c.f. the RedLetterMedia review of The Phantom Menace.

    • Re:Why? Simple ... (Score:5, Insightful)

      by Windwraith (932426) on Monday April 08, 2013 @10:04AM (#43390881)

      I don't think so. I still pick up some of their games every now and then, and they are as rightfully enjoyable as they were back in the date. Even new ones I never got around to try as a kid, I enjoy greatly now.
      I think the word "nostalgia" has been shifting meaning as of late. Nostalgia is when you think of that summer in 1989 (random example). Something you only relive through your memories, if you will.
      Perhaps if you relived that summer, it wouldn't be as memorable as you remembered.

      However, this is videogames! Things you can pick up and play almost anytime. I still pick up games from the Genesis/Megadrive or SNES. I still find new obscure games that I never played as a kid. And know what? I love them! Because they are genuinely good, and nothing else.

      This is not nostalgia. This is given credit where it's due.

      • by bfandreas (603438)
        And you still can pick up the old adventures and still enjoy them. They have aged quite well.
        X-Wing and Tie Fighter have interestingly also aged quite well.
        There are a lot of DOS era games that have aged very well and still are fun. GoG is chock full of them.

        Others haven't aged very well at all. Wing Commander(1+2) for example. Back in the day we marvelled at those two. But now...hrm. Nostalgia does indeed have to kick in to enjoy those two.
        Master of Magic is also a candidate for "hasn't aged very wel
    • Re:Why? Simple ... (Score:4, Insightful)

      by Mike Frett (2811077) on Monday April 08, 2013 @10:08AM (#43390907)

      Not really. There is a difference between a good game with lots of playability and a game that can't be played anymore when the DRM servers are turned off. There is a difference between making a good single-player game and a game where the devs can't be bothered with anything but the same dime-a-dozen multi-player.

      There is a difference between a finished game and a game that requires DLC. There is a difference between a game company that wants to make games, and a game company that only cares about money. This has nothing to do with that first glass of Milk and Cookies you ever had.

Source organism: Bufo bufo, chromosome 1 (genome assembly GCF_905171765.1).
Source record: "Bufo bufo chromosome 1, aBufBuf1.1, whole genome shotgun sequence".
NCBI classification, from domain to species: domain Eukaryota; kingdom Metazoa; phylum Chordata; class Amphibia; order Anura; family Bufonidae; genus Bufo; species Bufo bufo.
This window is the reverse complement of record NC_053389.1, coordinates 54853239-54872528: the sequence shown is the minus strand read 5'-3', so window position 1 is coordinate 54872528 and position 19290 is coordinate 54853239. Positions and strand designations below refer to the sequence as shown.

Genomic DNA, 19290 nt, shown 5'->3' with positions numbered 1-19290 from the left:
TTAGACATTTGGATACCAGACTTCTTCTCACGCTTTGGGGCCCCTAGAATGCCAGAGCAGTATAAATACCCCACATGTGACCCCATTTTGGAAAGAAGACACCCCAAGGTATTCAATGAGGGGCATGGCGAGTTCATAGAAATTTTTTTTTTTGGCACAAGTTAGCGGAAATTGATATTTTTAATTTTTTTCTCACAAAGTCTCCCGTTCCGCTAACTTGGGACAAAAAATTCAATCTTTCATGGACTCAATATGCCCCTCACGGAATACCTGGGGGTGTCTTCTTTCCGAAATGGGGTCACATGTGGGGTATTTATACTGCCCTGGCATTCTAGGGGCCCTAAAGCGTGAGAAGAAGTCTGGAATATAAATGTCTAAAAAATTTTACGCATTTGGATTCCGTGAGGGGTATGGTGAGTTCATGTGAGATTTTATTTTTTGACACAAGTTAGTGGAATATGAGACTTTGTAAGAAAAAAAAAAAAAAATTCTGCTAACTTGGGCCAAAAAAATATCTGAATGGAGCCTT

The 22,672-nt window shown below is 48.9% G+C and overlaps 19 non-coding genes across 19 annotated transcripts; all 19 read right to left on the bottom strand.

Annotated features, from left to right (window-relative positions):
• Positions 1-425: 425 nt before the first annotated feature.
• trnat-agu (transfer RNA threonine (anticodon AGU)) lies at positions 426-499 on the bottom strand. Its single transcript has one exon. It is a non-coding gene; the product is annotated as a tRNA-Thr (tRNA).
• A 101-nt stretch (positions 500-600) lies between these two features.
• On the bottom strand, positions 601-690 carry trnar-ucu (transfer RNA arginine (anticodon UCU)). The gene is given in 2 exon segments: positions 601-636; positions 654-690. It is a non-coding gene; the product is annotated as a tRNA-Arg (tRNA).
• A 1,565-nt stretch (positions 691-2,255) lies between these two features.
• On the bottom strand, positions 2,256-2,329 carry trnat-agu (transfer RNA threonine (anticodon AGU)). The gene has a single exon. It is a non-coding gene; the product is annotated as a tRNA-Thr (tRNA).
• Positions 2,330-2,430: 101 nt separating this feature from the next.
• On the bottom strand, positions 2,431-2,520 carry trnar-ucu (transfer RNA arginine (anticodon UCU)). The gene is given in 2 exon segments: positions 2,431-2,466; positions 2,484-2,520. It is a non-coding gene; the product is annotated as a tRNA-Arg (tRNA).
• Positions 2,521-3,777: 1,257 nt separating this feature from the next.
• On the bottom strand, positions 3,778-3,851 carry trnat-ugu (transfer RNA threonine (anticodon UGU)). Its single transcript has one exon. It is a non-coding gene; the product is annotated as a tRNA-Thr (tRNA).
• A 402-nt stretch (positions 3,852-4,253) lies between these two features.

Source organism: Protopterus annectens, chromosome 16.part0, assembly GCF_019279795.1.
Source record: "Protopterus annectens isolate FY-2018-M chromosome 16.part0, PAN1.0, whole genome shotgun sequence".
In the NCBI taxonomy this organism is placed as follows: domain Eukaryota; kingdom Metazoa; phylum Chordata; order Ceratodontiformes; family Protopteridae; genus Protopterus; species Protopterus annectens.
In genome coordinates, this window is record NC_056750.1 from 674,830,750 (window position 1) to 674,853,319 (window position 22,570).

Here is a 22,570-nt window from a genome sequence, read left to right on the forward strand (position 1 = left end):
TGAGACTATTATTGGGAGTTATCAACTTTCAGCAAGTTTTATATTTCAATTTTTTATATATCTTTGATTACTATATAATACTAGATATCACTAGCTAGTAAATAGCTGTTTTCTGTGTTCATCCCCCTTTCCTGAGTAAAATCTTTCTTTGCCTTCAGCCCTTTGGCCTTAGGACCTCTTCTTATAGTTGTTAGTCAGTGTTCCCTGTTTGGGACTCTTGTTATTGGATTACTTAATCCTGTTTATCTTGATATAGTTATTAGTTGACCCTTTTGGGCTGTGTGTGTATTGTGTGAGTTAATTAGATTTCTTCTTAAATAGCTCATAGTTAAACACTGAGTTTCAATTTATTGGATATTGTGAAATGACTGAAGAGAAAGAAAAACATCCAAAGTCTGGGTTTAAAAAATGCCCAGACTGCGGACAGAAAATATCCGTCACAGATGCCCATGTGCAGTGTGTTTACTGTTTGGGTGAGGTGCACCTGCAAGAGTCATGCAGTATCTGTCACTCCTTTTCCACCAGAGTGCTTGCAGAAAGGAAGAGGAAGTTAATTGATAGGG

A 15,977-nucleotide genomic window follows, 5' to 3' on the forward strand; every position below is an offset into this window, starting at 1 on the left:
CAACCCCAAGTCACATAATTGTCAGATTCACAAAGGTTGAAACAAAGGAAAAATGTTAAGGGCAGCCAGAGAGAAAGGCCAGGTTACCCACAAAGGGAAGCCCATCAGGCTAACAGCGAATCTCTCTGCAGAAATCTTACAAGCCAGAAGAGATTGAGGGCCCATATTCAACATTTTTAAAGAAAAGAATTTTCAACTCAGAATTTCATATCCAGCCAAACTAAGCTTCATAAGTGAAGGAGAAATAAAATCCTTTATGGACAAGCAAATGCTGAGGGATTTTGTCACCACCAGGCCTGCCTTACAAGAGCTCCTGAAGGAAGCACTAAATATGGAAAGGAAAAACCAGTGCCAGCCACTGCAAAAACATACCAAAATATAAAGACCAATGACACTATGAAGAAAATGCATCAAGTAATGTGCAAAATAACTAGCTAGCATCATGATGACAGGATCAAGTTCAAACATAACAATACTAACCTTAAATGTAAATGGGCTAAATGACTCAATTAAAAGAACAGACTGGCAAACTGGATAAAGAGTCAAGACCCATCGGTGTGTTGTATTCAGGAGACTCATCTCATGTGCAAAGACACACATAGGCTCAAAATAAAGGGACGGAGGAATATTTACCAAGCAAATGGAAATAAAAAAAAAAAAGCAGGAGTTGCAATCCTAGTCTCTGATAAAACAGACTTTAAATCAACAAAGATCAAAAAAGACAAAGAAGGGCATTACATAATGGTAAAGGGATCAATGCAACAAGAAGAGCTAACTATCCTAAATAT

• There is a difference between a good game with lots of playability and a game that can't be played anymore when the DRM servers are turned off.

        I believe you're confusing "lots of playability" with "can always be played." Those two are mutually exclusive.

        You can have a good game with lots of playability that relies on servers (World of Warcraft, for example) which will eventually be shut down. You can also have a game with limited game play and no replay value which doesn't rely on servers (like Braid) which will always be available for you to play even though you'll most likely never do it.

  • by Molt (116343) on Monday April 08, 2013 @09:56AM (#43390805)
    Equal parts rose-tinted nostalgia and the fact that no-one's moved the genre forward in a major sense since. Telltale have done a good job with their games and have managed to get rid of a lot of the annoyances from the Monkey Island era but it's all been small-steps rather anything major, and I think they've not managed to achieve quite the same level of humour as the old games yet but that could just be me getting old.
  • by Luyseyal (3154) <swaters AT luy DOT info> on Monday April 08, 2013 @10:00AM (#43390833) Homepage

    I know everyone wants to complain about adventure games being dead, but recently I have been enjoying The Book of Unwritten Tales [kingart-games.com], an amusing point-and-click adventure in the traditional style. Incidentally, it had a Linux port before Valve ported Steam.

    Cheers,
    -l

    • by grumbel (592662) <grumbel@gmx.de> on Monday April 08, 2013 @11:29AM (#43391757) Homepage

      I know everyone wants to complain about adventure games being dead

      The genre had quite a down in the early 2000's, but it hasn't been dead for many years. Not only is TellTale putting out adventure games on a regular basis, we also have Wadjet Eye games, Daedalic, Amanita Design and a whole lot of other companies releasing new games all the time. The Walking Dead even managed to grab numerous Game Of The Year awards. The Daedalic games are probably the closest in style to what LucasArts put out back then.